hong kong police are clearing a protest camp. several arrests have been made as officers move to an area that have seen demonstrations for the past two months the president of brazil broke down in tears after a report was released on human rights abuses occurring during military rules, detailing illegal arrests, torture, executions and forced disrespectses. amnesty prevent military commanders from being prosecuted. adam raney has more. >> reporter: for brazil's president dilma rousseff, the final report of her country's truth commission. according to the 3-volume report, the military regime that ruled from 1964 to 1985 committed crimes against humanity. the report carried a call for amnesty laws relating to the dictatorship to be revoked. dilma rousseff, a former guerilla torture was touched by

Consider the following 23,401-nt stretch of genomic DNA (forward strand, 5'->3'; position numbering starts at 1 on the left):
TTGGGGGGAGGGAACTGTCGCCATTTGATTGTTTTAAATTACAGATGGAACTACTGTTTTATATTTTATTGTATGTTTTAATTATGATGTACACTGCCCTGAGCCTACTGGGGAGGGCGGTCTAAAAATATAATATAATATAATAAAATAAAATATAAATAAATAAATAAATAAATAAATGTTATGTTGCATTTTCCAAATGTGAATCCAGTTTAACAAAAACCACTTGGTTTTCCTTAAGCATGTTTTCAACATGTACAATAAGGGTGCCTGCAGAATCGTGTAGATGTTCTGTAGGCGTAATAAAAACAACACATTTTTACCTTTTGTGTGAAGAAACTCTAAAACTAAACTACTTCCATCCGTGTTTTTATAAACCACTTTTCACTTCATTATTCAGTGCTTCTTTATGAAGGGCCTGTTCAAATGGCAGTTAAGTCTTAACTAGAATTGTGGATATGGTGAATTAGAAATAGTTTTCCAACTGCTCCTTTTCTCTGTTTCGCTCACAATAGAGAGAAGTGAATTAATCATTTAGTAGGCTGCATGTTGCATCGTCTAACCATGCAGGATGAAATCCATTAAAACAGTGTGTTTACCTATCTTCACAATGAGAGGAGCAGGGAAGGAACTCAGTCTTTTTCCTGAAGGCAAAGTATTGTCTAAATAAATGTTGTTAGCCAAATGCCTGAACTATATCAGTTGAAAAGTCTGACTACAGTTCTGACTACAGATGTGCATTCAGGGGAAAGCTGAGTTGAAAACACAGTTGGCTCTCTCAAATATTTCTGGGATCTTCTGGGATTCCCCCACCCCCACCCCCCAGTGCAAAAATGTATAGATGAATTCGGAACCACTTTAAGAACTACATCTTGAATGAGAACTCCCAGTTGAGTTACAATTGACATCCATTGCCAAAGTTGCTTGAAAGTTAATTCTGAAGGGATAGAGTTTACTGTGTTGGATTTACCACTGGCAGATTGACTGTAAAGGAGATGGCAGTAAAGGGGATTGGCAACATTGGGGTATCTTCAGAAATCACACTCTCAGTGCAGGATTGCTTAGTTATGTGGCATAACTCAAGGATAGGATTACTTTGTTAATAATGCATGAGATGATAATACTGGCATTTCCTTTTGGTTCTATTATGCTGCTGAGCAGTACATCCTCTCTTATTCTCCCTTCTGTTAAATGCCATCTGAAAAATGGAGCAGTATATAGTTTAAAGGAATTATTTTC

the moment. >> translation: we who believe in the truth hope that this report contributes to ensuring that the ghost of the sad and painful past may no longer hide in the shadows of the silence. >> reporter: the truth commission was tasked with investigating abuses dating back as far as 1946. it took more than 2.5 years to complete. the commission held the armed forces and each of the presidents who ruled during the 2-decade dictatorship social for crimes committed by the regime. this woman was imprisoned, her brother killed. she sees the report's publication as a starting point, not an end. >> translation: the delivery of the report is historic and important step. we need to keep fighting. we can't stop if there's no punishment of the fine, an opening of the files, a transformation of the places in memorial of the resistance,